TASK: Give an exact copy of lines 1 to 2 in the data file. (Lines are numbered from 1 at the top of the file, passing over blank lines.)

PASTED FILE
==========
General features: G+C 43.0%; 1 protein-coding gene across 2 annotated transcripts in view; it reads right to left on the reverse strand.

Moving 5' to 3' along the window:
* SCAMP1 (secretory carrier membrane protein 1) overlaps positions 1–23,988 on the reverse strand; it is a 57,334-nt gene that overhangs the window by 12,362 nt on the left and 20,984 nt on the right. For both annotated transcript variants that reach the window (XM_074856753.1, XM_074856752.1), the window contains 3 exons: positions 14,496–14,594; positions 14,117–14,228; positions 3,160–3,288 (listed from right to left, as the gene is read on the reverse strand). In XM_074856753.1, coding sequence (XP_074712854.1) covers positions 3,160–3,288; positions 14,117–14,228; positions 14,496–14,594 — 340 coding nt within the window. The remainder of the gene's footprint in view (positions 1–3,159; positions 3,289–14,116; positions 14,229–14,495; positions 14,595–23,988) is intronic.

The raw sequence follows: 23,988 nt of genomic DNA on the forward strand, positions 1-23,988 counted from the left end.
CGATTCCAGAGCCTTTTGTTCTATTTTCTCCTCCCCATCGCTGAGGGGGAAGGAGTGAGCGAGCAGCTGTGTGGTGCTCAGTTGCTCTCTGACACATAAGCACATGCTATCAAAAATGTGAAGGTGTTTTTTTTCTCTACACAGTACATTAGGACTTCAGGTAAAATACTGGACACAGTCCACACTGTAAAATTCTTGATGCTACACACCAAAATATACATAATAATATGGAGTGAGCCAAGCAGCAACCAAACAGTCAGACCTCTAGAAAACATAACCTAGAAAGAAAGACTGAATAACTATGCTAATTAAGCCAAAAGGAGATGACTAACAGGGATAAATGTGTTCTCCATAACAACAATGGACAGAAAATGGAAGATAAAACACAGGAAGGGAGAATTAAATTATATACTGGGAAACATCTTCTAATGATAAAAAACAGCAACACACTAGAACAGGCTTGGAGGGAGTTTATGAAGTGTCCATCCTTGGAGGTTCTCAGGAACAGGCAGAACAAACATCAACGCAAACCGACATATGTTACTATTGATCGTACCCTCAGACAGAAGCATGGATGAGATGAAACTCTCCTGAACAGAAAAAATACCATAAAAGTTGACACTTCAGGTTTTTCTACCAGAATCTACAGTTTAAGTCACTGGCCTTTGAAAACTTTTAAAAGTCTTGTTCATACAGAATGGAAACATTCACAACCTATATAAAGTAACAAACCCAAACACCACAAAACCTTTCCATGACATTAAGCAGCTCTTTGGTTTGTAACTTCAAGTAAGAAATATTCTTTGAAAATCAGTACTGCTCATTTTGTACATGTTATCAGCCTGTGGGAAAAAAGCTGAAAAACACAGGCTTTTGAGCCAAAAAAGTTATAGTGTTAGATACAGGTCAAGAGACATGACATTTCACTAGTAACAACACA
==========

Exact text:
General features: G+C 43.0%; 1 protein-coding gene across 2 annotated transcripts in view; it reads right to left on the reverse strand.

Moving 5' to 3' along the window: